Electrical stimulation of the right thalamus at the site of the discharge suppressed the spontaneous thalamic discharge and the spike activity in the left scalp, but the spike discharge activity in the right scalp leads remained. Within 30 s after electrical stimulation, the discharge activity was absent throughout the right scalp leads in addition to the right thalamic and left parietal areas and a previously existing headache was reported better. Within 40 s after the second stimulation, the headache was reported to be gone. A slow thalamic theta wave was present in association with a slow sharp wave in the right temporal, occipital, and parietal area. Within 6 min after the second stimulation the electrical pattern was predominantly low voltage slow, and the patient stated she 'felt good'. There were no longer headache and back pain as experienced before stimulation. Spike discharge bursts only occurred at 2- and 4-min intervals following stimulation. These two spike paroxysms primarily involved the right thalamus and scalp leads. There was surprisingly minimal involvement in the left parietal area. Those were the only episodes of spike paroxysms during a 6-min poststimulation period, in contrast to more than five spike paroxysms having been recorded in the same time frame before stimulation.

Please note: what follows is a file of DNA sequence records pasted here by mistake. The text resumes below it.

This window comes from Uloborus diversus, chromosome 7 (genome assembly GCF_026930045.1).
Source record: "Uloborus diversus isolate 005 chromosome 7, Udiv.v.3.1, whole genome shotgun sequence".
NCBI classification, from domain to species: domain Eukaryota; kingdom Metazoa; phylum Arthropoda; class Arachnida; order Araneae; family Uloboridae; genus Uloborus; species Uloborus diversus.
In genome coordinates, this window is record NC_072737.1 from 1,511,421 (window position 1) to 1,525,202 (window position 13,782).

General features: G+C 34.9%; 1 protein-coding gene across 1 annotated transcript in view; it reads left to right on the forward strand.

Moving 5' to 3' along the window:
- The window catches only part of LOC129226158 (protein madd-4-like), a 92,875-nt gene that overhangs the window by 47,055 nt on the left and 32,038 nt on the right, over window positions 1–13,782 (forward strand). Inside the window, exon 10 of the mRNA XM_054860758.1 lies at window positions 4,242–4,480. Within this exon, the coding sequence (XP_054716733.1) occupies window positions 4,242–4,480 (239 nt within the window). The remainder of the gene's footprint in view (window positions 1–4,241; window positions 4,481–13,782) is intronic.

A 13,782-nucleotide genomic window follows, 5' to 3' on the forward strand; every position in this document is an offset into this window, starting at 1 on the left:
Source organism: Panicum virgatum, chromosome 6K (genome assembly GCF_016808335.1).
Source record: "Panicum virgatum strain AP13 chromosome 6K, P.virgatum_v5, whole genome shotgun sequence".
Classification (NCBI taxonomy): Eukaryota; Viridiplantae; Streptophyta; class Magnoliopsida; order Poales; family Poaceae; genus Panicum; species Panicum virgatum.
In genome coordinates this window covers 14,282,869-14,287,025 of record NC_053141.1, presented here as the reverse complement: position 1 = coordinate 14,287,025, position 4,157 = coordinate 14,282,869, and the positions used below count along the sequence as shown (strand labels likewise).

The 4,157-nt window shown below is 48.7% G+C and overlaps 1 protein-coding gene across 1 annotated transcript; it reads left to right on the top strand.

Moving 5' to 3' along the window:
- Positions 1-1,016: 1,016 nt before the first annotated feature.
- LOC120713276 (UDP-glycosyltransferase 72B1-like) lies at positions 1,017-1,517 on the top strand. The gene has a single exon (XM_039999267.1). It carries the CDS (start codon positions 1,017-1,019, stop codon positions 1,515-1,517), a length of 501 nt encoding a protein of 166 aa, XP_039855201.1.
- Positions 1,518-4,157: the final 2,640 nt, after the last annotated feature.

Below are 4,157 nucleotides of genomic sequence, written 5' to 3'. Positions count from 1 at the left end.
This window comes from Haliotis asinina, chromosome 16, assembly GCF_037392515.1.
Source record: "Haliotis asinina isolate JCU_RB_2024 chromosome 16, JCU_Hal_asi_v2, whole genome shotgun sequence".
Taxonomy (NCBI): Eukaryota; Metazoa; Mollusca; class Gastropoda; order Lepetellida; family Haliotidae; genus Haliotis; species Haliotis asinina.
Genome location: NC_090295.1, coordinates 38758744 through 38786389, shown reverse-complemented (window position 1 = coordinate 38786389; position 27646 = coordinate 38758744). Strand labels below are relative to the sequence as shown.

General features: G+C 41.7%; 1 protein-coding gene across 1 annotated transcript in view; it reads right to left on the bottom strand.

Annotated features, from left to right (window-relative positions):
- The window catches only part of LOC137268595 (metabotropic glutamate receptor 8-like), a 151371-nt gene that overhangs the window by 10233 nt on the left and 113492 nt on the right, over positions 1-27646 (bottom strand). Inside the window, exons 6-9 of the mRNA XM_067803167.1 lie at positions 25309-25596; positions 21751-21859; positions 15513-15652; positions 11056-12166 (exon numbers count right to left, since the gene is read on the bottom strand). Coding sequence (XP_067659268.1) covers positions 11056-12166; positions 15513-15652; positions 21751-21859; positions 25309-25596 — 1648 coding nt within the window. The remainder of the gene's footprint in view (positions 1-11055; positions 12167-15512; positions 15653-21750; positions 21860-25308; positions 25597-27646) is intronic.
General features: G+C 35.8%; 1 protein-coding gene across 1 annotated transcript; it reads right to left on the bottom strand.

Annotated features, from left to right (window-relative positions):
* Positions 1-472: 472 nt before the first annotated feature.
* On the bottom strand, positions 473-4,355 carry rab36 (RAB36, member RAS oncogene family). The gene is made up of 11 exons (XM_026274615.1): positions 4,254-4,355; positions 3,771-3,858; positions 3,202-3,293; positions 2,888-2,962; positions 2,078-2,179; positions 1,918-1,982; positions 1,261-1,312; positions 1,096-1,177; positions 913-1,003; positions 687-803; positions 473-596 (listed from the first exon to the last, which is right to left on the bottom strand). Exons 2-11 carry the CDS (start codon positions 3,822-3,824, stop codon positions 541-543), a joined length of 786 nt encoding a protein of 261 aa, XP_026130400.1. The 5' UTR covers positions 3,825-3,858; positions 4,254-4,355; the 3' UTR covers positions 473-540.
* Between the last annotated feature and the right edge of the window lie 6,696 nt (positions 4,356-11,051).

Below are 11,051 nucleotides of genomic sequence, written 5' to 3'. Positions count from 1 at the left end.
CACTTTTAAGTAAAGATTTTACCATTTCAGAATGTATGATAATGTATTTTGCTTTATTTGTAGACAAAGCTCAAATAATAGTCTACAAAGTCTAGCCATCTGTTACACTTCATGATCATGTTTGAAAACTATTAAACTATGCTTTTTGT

Unipolar chronic electrical stimulation is conducted through a 3-mm electrode tip. Stereotactic coordinates for the electrode tip are AC-PC 4.5 mm, + 2.5 mm above ACPC, L 5 mm. The L proximal end of the 3-mm bare electrode is oriented anterodorsally at a 450 angle to horizontal zero. Stimulation parameters consist of 195 Hz, 200 /is, 14V for periods of 30 mm, 2-3 times during the day. She also uses the stimulator when visiting with others in order to prevent attacks of nervousness and spells from occurring. Phenytom, 100 mg b.i.d., has been continued in conjunction with the thalamic stimulation. There have been no recurrences of complex partial and diencephalic seizures over a 4month period. The patient states she feels better than in the past and is more relaxed.